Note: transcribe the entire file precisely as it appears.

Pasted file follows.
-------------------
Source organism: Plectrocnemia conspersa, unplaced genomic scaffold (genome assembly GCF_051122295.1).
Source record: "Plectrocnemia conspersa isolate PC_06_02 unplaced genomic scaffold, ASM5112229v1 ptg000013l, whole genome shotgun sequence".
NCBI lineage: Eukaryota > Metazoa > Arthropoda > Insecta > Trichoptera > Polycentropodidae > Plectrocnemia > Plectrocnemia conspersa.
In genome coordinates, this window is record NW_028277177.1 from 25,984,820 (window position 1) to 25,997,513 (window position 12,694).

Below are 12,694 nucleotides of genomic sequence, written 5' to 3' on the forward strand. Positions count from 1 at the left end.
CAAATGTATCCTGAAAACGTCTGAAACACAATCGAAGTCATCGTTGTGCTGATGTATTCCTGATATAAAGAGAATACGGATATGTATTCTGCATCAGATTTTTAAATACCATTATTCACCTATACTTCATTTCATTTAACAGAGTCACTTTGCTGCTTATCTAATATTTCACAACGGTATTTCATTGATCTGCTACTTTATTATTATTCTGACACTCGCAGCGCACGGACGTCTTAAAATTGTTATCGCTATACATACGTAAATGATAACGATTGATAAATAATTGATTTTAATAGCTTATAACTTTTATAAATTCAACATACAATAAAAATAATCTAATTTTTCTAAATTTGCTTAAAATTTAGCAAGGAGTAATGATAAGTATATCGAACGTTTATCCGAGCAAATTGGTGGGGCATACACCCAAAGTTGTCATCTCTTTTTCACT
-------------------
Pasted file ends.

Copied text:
Source organism: Plectrocnemia conspersa, unplaced genomic scaffold (genome assembly GCF_051122295.1).
Source record: "Plectrocnemia conspersa isolate PC_06_02 unplaced genomic scaffold, ASM5112229v1 ptg000013l, whole genome shotgun sequence".
NCBI lineage: Eukaryota > Metazoa > Arthropoda > Insecta > Trichoptera > Polycentropodidae > Plectrocnemia > Plectrocnemia conspersa.
In genome coordinates, this window is record NW_028277177.1 from 25,984,820 (window position 1) to 25,997,513 (window position 12,694).

Below are 12,694 nucleotides of genomic sequence, written 5' to 3' on the forward strand. Positions count from 1 at the left end.
CAAATGTATCCTGAAAACGTCTGAAACACAATCGAAGTCATCGTTGTGCTGATGTATTCCTGATATAAAGAGAATACGGATATGTATTCTGCATCAGATTTTTAAATACCATTATTCACCTATACTTCATTTCATTTAACAGAGTCACTTTGCTGCTTATCTAATATTTCACAACGGTATTTCATTGATCTGCTACTTTATTATTATTCTGACACTCGCAGCGCACGGACGTCTTAAAATTGTTATCGCTATACATACGTAAATGATAACGATTGATAAATAATTGATTTTAATAGCTTATAACTTTTATAAATTCAACATACAATAAAAATAATCTAATTTTTCTAAATTTGCTTAAAATTTAGCAAGGAGTAATGATAAGTATATCGAACGTTTATCCGAGCAAATTGGTGGGGCATACACCCAAAGTTGTCATCTCTTTTTCACT